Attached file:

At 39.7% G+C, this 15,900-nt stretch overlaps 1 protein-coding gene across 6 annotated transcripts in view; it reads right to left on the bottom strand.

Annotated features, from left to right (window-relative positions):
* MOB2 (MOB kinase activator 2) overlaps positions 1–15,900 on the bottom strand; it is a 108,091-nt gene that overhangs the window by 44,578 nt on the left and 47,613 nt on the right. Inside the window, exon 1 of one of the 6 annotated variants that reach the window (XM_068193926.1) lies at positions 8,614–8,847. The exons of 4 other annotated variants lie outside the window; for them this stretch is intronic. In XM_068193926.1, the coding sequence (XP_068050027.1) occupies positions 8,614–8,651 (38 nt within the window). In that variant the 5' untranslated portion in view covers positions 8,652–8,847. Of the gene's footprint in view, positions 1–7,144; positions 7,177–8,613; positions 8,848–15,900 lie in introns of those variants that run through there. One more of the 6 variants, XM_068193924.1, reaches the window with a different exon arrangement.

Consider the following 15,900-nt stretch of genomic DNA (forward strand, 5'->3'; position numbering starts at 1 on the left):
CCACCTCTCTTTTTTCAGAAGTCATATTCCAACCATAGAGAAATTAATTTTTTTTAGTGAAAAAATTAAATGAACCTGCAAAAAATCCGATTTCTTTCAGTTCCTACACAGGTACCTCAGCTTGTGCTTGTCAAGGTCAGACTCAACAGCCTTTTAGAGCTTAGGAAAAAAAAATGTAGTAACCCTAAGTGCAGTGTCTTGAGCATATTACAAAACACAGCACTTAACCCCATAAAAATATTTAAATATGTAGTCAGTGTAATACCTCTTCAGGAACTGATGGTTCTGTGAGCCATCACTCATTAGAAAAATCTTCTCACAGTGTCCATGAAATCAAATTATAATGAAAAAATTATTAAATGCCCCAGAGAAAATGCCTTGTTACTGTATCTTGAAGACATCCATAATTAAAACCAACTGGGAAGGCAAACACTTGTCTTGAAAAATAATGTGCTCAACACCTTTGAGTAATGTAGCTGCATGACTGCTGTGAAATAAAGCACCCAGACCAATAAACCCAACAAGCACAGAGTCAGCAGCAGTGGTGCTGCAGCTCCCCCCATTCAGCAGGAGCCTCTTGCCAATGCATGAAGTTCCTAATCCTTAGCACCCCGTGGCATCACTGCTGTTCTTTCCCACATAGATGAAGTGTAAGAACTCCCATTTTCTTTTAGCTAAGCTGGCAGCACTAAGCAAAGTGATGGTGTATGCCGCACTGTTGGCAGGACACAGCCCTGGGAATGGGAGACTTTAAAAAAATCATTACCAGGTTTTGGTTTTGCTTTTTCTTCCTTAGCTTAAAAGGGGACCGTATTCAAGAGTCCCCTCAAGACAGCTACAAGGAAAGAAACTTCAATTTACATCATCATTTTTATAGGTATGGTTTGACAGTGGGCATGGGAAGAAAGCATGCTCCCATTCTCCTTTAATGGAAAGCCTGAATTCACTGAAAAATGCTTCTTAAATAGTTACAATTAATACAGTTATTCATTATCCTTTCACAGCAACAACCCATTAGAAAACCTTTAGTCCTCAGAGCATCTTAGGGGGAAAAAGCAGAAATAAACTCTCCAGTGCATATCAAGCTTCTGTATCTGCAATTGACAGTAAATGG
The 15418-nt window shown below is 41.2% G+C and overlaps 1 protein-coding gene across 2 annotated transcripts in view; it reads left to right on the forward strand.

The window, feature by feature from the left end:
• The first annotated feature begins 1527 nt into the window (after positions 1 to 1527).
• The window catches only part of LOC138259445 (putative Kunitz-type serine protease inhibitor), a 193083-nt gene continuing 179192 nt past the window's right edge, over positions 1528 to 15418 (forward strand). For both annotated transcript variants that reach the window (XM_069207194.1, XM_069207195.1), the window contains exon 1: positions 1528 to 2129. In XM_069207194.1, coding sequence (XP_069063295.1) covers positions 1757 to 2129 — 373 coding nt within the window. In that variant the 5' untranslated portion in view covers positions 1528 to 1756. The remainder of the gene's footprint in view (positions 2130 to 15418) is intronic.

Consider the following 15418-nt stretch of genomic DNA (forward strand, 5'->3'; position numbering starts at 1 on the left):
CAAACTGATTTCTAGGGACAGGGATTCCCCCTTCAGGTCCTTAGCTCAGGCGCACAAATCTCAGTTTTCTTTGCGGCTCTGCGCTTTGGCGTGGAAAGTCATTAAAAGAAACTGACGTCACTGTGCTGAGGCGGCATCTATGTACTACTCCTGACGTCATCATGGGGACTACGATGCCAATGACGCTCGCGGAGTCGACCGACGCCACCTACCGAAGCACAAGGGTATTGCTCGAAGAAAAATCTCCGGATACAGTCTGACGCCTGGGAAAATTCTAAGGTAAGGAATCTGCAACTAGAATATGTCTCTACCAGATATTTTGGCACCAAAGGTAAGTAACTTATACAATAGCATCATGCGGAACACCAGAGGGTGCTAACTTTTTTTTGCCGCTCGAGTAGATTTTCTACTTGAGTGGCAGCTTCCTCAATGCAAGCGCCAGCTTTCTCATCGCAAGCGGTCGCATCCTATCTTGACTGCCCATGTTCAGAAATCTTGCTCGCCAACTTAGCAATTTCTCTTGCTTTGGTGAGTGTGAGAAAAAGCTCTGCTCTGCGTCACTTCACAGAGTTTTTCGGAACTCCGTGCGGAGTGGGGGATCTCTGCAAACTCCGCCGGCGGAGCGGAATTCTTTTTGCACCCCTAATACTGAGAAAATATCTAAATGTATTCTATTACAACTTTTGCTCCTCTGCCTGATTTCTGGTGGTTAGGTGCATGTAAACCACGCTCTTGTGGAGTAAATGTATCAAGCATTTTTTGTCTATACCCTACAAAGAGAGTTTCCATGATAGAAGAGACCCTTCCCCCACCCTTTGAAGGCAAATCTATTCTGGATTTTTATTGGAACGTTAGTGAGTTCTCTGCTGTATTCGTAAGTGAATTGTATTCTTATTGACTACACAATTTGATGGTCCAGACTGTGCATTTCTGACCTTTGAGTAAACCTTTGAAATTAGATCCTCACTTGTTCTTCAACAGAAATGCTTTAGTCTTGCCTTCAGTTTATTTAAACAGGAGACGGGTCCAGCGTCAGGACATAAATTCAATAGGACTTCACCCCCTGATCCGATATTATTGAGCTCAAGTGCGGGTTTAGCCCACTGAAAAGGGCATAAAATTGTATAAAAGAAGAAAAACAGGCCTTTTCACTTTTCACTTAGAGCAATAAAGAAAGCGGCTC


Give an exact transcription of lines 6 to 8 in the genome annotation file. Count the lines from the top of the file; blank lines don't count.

The 15418-nt window shown below is 41.2% G+C and overlaps 1 protein-coding gene across 2 annotated transcripts in view; it reads left to right on the forward strand.

The window, feature by feature from the left end:
• The first annotated feature begins 1527 nt into the window (after positions 1 to 1527).